Archive | April, 2013

I’m fine… really… I am!

21 Apr

Firstly, a little retrospective on being ‘fine’.

Obviously I’ve been asked a lot recently how I am, and I think I always answer ‘I’m fine’. That’s not just me being polite, I do really think at the time that I am fine. People close to me know I am a terrible terrible liar, and so trust me, I do (and did) believe it every time.

But, I have learned over time that I am often wrong on how I feel, strangely enough. I’m not trying to be a martyr, or selfless. It’s more that I really do think I’m fine at each stage, but it’s amazing how every time I look back I think ‘wow, I’m so much better now, I really wasn’t fine then… but I’m fine now!’. And then a few weeks/months later I think… I really wasn’t in as good shape as I thought. It seems that as well as being a terrible liar, I am excellent at kidding myself.

Image

This image is a bit dramatic, but in many ways it was me hiding things from myself. Insane I realise.

Some key moments I look back at when I was ‘fine’, include the mistake of going back to work at a time when I was dealing with leaving family, accepting I have cancer, doing IVF and somehow thinking I could manage a smooth handover. I thought I was fine… but clearly I wasn’t, and I’m not sure what planet I was on thinking work was a good idea – either for me or my uncomfortable workmates. It took a minor breakdown in the bathrooms, and a visit to a counselor to snap me out of it and realize I had to stop going to work. Lets be honest, I wasn’t actually doing any effective work anyway.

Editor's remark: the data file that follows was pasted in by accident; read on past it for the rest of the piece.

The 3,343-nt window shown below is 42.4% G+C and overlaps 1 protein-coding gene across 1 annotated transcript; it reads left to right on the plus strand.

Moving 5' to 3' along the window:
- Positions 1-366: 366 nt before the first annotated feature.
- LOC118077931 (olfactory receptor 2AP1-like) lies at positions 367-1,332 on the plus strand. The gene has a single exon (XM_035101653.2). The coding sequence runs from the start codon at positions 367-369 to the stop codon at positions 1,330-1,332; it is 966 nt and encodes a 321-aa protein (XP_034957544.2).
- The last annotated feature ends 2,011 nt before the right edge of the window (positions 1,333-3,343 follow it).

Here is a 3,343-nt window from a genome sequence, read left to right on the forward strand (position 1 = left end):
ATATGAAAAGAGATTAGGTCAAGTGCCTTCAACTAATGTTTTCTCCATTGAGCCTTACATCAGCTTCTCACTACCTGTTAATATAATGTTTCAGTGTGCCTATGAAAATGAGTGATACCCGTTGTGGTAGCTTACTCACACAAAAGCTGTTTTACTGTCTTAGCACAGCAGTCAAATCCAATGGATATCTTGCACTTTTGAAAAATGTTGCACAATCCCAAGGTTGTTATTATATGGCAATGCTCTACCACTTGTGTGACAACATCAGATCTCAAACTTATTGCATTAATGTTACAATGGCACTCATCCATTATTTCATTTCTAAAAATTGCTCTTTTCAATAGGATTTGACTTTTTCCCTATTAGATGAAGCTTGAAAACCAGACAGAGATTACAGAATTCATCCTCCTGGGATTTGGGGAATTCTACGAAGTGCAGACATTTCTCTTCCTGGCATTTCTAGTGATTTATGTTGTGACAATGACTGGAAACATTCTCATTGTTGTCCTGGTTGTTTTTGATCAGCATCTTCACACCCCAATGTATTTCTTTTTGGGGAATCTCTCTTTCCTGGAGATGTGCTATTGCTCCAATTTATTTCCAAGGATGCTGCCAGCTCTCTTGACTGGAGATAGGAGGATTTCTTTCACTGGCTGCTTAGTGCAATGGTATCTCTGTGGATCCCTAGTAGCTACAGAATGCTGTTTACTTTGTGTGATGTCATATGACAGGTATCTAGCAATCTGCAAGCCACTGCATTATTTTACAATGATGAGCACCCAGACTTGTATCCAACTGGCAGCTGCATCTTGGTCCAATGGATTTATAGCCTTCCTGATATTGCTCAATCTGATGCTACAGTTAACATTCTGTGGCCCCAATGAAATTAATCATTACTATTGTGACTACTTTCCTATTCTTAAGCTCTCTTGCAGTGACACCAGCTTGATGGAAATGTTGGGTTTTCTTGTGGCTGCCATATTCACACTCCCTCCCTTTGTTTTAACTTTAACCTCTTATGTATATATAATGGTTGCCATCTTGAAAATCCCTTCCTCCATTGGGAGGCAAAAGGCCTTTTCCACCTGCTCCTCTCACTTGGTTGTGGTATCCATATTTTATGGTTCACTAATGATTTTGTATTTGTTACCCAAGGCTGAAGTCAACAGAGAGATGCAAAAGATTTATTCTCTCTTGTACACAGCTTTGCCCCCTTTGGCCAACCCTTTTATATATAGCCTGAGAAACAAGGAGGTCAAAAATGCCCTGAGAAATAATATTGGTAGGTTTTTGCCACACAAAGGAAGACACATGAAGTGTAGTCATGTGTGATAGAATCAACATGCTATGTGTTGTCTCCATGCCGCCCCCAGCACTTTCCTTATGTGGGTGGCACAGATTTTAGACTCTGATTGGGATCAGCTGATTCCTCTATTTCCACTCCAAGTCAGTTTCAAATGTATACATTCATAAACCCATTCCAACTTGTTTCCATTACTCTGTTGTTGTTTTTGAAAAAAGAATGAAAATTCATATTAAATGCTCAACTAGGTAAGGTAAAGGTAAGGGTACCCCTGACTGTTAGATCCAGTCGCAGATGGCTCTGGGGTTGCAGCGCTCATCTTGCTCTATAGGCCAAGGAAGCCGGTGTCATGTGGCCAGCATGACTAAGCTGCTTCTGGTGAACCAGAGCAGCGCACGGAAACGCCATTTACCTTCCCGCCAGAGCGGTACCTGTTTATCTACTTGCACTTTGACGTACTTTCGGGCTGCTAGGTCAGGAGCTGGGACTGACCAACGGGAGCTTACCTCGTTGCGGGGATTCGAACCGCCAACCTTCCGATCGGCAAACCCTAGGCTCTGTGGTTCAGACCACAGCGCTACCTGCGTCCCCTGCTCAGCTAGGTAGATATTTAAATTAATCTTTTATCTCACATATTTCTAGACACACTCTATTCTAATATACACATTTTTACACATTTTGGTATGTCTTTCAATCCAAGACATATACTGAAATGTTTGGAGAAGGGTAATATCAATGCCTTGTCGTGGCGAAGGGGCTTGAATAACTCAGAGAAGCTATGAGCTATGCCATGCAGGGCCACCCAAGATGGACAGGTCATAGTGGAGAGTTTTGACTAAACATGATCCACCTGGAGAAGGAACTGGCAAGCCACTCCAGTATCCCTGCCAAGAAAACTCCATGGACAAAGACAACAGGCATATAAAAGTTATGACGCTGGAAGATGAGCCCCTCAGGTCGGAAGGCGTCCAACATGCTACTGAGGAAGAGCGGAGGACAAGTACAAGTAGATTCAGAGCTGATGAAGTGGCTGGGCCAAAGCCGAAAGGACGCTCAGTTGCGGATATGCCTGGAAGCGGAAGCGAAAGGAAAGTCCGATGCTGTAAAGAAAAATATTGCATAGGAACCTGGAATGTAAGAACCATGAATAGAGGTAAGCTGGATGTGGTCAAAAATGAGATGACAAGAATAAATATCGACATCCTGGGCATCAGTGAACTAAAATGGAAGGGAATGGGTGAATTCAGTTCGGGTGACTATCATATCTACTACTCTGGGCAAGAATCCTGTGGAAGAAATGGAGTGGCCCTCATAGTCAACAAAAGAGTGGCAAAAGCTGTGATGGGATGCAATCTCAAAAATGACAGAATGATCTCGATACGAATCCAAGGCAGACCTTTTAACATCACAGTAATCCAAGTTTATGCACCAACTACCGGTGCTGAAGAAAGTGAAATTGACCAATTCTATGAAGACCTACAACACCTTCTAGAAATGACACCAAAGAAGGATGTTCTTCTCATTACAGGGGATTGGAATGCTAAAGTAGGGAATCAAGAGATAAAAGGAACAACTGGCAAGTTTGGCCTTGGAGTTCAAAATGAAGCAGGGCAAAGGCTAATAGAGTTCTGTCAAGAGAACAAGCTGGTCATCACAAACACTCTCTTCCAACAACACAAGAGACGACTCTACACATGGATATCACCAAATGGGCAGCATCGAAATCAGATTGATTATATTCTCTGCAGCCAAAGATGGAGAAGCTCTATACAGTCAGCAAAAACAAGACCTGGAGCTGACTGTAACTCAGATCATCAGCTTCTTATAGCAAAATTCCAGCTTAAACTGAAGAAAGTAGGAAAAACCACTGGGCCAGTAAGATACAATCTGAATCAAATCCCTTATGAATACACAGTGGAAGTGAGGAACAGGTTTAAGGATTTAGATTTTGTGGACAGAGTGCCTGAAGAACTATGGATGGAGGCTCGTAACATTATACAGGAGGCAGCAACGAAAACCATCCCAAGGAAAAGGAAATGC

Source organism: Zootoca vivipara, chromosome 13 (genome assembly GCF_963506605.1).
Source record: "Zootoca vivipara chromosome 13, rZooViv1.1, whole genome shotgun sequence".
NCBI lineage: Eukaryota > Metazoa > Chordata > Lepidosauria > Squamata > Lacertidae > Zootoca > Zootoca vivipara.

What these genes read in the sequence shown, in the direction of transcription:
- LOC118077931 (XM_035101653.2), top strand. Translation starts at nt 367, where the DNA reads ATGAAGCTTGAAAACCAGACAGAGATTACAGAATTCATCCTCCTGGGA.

Another good moment was the excellent decision to walk to the GP the day after I was out of hospital, because I was ‘fine’. And numerous others… not quite as individually silly, but things that look totally different looking back at them, and I find that quite interesting.

I’m sure psychologists have theories about why we kid ourselves that things are fine when they aren’t, but I do think it’s a useful part of recovery.Perhaps I am naturally optimistic and I think once the treatment started I never really believed it would go badly (except at 3am when my brain wouldn’t shut up – but no one is asking then!). This document captures it a little.

BUT – ignoring all that, I thought I’d let you all know that I’m fine! For sure this time! 

I reserve the right to look back and change my mind if necessary, but at the moment I feel stronger than I have in a long time. I’ve learned that getting better is a long road, as much mental as physical, and I shouldn’t be surprised to look back and see things differently in time.

And even looking back a few weeks to the afternoon tea, I’m better now than I was then. I think the holiday was great as it got me out of the house. I feel physically stronger, and mentally more resilient too. We did a lot of long walking touristy days, that were soooo tiring to start with, but by the end I felt so much more confident in myself and in my body. It’s easy to be ‘fine’ at home with everything familiar around you, but now I also feel like I can confidently face the world.

Tomorrow is the next big step – going back to work. I’m a little nervous, but I’m sure all will be back to normal soon enough, the only change will be that Health and Safety will make sure I have a fancy new chair and and as much desktop egonomics as they can find! It is an insurance company after all, they know a risk when they see it.

Image

Next appointment with the doc is actually only a week away, so I will do a quick update after that, but I’m assuming everything will be ok as it’s a standard checkup. I will also find out when the next set of scans are planned, which will be another good milestone.

End of tonight’s rambling. 🙂

Advertisements

Thank You

8 Apr